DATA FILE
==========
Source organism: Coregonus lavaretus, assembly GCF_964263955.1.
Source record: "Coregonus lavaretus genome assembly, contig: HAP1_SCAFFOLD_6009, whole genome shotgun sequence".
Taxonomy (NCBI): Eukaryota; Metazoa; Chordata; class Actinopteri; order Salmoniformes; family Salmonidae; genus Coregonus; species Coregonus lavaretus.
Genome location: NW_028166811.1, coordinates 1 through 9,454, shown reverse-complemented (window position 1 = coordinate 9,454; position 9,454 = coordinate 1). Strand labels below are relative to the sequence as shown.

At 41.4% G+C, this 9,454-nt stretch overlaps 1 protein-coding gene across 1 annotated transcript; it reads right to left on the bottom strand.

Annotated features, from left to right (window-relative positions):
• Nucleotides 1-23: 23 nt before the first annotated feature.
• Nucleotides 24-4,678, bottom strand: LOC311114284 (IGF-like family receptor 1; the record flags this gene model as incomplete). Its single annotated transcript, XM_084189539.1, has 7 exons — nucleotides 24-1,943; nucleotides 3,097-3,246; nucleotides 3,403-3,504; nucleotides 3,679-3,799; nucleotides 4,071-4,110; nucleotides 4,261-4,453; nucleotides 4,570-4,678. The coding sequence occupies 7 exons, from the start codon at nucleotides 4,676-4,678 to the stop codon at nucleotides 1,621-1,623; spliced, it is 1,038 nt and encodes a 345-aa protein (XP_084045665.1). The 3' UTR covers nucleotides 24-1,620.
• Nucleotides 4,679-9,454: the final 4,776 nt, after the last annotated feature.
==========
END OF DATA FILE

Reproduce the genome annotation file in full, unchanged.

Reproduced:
Source organism: Coregonus lavaretus, assembly GCF_964263955.1.
Source record: "Coregonus lavaretus genome assembly, contig: HAP1_SCAFFOLD_6009, whole genome shotgun sequence".
Taxonomy (NCBI): Eukaryota; Metazoa; Chordata; class Actinopteri; order Salmoniformes; family Salmonidae; genus Coregonus; species Coregonus lavaretus.
Genome location: NW_028166811.1, coordinates 1 through 9,454, shown reverse-complemented (window position 1 = coordinate 9,454; position 9,454 = coordinate 1). Strand labels below are relative to the sequence as shown.

At 41.4% G+C, this 9,454-nt stretch overlaps 1 protein-coding gene across 1 annotated transcript; it reads right to left on the bottom strand.

Annotated features, from left to right (window-relative positions):
• Nucleotides 1-23: 23 nt before the first annotated feature.
• Nucleotides 24-4,678, bottom strand: LOC311114284 (IGF-like family receptor 1; the record flags this gene model as incomplete). Its single annotated transcript, XM_084189539.1, has 7 exons — nucleotides 24-1,943; nucleotides 3,097-3,246; nucleotides 3,403-3,504; nucleotides 3,679-3,799; nucleotides 4,071-4,110; nucleotides 4,261-4,453; nucleotides 4,570-4,678. The coding sequence occupies 7 exons, from the start codon at nucleotides 4,676-4,678 to the stop codon at nucleotides 1,621-1,623; spliced, it is 1,038 nt and encodes a 345-aa protein (XP_084045665.1). The 3' UTR covers nucleotides 24-1,620.
• Nucleotides 4,679-9,454: the final 4,776 nt, after the last annotated feature.